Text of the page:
The in-band test set 304 is used as either a terminator or an originator for test calls. If the in-band test set 304 functions as an originator that the out-of-band terminator 308b is used to terminate that particular test call. Similarly, if the in-band test set 304 functions as a terminator, then the out-of-band originator 308a is used to orignate that particular test call. In either case, the out-of-band signaling bits are monitored by the particular out-of-band test set 308 that is used for each test call. Thus, using the out-of-band test system 300, test calls can originate and terminate using either in-band, out-of-band or ISDN trunks. Note that in this example, the in-band A and B signaling bits are not being monitored by the out-of-band test system 300. However, another In-band test set 304 can be set-up as a monitor and used in a similar fashion as described in FIG. 2 (specifically 216c and 216d), if such monitoring capabilities are desired.
Thus, by using the configuration depicted in FIG. 3, test calls can be made that originate using in-band trunks and terminate using either out-of-band or ISDN trunks. Similarly test calls can be made that originate using out-of-band trunks and terminate using either out-of-band, in-band or ISDN trunks. Additionally, test calls can be made that originate using ISDN trunks and terminate using either in-band, out-of-band or ISDN trunks.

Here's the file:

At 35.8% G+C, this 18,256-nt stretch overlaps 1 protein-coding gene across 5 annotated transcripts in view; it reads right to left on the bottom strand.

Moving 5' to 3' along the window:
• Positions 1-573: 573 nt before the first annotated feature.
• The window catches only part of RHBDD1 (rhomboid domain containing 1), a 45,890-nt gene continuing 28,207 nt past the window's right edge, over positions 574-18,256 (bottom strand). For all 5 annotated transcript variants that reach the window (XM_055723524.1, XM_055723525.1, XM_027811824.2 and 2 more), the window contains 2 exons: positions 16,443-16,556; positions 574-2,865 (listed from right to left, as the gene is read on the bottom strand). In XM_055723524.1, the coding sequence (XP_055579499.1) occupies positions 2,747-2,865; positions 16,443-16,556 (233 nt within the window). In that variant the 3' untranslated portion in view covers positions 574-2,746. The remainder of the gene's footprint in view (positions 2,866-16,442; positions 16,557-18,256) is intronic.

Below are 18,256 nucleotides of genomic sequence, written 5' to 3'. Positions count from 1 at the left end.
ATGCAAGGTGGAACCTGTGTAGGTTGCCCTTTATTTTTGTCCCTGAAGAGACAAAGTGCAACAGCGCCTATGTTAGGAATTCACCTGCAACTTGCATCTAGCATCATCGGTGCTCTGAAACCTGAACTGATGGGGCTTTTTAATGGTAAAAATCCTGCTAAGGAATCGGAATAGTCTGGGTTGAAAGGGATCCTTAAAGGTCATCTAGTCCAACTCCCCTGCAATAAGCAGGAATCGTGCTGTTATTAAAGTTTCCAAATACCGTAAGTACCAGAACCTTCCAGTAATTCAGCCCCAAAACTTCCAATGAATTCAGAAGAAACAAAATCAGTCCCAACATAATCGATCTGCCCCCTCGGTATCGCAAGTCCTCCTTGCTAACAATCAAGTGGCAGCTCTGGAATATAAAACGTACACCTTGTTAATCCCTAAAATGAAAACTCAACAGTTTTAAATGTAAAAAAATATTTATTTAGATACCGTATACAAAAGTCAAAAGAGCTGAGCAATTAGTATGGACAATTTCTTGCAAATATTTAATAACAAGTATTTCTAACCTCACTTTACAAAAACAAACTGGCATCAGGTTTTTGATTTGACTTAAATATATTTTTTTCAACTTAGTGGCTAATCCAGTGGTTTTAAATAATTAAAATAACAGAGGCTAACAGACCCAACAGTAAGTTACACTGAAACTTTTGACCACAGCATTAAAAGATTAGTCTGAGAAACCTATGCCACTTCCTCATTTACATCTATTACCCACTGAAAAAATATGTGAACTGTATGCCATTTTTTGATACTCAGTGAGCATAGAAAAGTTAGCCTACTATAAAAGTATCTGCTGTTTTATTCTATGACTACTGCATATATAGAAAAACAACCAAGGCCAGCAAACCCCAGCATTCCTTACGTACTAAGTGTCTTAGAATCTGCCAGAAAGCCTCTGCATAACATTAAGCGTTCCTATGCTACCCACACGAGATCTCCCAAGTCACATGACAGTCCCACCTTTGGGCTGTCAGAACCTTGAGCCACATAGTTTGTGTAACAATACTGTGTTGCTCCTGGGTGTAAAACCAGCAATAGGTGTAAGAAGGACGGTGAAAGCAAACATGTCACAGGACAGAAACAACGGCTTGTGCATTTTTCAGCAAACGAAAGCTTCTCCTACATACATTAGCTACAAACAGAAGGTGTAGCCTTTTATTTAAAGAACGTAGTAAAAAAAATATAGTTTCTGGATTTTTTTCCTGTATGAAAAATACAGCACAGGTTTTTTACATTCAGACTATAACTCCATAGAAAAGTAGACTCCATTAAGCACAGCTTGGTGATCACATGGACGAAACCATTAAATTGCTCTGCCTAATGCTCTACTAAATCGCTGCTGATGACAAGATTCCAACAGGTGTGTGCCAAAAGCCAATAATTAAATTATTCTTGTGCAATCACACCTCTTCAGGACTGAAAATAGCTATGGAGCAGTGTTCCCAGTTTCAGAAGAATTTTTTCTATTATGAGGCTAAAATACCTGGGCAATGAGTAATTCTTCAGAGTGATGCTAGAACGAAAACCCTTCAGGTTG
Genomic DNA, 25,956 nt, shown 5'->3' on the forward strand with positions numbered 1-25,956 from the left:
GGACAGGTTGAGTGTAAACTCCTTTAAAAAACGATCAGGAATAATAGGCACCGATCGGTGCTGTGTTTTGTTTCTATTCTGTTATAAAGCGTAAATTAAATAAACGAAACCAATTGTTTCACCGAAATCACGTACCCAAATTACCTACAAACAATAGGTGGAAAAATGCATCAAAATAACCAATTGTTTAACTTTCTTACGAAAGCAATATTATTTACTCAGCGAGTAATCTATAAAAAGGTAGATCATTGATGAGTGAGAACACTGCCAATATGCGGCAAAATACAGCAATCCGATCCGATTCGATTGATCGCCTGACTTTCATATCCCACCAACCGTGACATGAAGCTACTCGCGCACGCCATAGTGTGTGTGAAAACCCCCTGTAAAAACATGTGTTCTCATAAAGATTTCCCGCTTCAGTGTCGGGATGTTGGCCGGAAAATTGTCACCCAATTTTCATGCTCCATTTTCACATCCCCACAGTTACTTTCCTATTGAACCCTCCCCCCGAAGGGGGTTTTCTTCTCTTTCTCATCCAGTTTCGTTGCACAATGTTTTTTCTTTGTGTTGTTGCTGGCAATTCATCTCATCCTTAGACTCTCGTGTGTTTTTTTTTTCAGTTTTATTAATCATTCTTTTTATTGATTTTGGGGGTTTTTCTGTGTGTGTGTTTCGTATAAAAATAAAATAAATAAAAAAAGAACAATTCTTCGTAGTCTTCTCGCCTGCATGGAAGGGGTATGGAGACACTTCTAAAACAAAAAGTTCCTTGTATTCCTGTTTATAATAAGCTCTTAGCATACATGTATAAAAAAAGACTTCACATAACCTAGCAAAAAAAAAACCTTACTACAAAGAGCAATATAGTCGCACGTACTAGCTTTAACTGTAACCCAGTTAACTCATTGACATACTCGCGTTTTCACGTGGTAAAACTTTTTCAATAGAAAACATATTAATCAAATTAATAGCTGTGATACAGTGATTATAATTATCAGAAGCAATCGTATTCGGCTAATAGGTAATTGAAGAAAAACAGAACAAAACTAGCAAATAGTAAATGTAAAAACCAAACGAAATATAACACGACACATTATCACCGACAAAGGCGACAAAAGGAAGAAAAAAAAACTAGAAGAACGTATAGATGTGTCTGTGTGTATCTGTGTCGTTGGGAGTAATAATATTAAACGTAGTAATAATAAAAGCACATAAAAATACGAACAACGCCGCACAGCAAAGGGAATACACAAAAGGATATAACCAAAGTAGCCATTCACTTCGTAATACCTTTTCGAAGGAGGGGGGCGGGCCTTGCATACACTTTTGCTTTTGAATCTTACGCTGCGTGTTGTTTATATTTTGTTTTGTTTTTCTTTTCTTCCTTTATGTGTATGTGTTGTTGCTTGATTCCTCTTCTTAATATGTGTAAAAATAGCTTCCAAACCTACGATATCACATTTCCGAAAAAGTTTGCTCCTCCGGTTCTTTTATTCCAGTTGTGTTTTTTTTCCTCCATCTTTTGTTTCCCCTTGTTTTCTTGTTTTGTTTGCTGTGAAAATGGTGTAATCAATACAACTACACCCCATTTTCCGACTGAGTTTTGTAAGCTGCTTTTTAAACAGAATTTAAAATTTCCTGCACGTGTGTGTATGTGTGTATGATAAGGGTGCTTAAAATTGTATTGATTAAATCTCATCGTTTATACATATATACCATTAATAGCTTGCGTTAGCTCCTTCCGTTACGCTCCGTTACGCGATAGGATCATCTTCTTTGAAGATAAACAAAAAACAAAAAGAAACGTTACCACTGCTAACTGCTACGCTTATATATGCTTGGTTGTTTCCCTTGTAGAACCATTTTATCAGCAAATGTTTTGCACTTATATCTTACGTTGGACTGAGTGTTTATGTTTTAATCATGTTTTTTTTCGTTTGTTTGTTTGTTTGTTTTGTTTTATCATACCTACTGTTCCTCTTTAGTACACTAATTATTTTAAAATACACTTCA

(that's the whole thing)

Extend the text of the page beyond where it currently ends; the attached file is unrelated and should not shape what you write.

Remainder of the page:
As stated, the present invention provides a means to generate test calls via an intuitive menu-driven computer program. The test case generator of the present invention builds test calls by presenting a menu for each step in a test call. A user creates test calls by selecting list items and by entering keyboard data where appropriate. In this fashion, test calls are created without the need for specialized knowledge pertaining to specific languages used by test call execution systems, such as the controller 206.